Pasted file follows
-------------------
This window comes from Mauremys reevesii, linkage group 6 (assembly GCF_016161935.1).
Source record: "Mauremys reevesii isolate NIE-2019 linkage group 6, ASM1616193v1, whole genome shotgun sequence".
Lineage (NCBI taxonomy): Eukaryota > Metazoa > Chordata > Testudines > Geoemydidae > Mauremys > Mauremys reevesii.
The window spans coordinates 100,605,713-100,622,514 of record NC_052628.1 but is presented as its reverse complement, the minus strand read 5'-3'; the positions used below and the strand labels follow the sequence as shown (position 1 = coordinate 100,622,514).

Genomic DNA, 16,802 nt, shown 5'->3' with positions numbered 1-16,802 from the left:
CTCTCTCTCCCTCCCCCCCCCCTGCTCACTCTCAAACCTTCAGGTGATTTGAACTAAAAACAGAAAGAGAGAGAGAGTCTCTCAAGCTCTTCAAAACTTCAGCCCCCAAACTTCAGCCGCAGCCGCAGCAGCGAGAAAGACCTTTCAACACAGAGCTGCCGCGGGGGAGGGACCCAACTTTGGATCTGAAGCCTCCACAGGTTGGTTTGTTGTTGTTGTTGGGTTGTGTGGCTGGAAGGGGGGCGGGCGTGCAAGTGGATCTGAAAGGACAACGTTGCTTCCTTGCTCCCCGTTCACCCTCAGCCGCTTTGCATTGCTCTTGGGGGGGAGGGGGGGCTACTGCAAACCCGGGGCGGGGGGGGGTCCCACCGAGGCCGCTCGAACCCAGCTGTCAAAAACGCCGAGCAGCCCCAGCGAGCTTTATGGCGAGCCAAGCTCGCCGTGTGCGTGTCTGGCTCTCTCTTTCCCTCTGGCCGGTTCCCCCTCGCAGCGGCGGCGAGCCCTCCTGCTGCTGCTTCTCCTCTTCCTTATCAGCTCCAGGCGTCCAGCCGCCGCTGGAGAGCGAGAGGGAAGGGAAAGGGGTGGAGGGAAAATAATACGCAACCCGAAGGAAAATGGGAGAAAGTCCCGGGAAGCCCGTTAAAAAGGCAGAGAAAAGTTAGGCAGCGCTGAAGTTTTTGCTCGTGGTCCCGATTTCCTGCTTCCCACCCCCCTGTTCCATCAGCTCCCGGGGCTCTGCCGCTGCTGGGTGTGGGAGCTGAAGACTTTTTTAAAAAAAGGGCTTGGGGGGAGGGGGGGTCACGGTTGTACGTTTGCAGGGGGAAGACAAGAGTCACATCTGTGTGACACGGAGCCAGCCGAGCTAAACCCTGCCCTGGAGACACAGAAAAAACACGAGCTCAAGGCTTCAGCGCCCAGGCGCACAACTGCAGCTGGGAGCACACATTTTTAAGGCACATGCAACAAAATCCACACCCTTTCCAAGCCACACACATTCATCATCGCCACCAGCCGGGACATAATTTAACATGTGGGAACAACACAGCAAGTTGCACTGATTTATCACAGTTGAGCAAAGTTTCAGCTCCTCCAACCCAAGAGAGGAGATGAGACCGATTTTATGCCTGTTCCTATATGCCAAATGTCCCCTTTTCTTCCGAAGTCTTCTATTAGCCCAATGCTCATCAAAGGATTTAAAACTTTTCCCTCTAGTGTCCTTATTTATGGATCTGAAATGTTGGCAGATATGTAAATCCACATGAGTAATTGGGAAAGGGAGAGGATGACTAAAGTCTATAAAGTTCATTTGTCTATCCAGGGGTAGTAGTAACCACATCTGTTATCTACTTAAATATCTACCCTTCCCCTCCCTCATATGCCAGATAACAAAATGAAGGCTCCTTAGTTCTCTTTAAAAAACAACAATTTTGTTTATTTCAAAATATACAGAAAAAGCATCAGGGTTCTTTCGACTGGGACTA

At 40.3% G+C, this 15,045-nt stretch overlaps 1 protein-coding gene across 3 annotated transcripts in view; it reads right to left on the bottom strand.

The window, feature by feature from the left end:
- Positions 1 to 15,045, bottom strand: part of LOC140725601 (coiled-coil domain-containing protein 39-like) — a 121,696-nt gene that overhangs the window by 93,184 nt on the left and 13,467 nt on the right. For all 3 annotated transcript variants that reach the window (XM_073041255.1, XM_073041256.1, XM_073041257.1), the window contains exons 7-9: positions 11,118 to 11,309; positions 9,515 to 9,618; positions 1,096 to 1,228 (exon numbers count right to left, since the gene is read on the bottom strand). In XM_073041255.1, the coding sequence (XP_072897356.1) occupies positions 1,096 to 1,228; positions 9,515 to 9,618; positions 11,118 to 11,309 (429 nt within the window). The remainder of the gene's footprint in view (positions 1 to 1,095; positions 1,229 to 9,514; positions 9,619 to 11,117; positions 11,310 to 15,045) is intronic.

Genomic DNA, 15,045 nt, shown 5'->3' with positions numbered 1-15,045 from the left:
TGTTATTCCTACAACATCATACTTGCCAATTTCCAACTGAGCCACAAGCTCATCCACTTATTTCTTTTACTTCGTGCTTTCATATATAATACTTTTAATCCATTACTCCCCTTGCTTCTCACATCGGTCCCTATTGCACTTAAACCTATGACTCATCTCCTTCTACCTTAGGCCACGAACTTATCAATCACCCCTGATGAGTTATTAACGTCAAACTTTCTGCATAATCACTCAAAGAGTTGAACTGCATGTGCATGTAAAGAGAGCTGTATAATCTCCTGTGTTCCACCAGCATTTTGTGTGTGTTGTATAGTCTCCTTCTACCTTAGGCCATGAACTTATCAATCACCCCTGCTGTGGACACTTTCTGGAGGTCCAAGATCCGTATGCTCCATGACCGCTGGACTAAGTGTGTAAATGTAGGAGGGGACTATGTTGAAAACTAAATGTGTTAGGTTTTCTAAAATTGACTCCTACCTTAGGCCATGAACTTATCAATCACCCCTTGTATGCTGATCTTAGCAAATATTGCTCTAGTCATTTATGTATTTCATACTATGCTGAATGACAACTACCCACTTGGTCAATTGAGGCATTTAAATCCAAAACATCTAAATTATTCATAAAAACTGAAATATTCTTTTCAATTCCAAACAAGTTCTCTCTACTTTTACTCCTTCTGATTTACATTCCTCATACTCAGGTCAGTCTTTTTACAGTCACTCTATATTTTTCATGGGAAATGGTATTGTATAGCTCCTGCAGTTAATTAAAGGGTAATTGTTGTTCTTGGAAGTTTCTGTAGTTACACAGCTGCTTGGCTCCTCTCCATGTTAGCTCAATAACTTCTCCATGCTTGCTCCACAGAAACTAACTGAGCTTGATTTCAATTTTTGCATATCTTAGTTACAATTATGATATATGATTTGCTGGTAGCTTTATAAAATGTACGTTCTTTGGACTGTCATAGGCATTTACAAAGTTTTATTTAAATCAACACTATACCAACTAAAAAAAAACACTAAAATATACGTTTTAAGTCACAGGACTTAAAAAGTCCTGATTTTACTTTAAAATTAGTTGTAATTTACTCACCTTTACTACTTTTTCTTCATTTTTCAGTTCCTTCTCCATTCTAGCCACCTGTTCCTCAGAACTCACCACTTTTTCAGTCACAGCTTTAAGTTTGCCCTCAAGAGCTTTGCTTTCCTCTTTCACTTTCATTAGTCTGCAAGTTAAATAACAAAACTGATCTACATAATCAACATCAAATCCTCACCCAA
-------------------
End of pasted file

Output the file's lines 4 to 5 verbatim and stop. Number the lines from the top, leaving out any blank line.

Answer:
The window spans coordinates 100,605,713-100,622,514 of record NC_052628.1 but is presented as its reverse complement, the minus strand read 5'-3'; the positions used below and the strand labels follow the sequence as shown (position 1 = coordinate 100,622,514).

Genomic DNA, 16,802 nt, shown 5'->3' with positions numbered 1-16,802 from the left: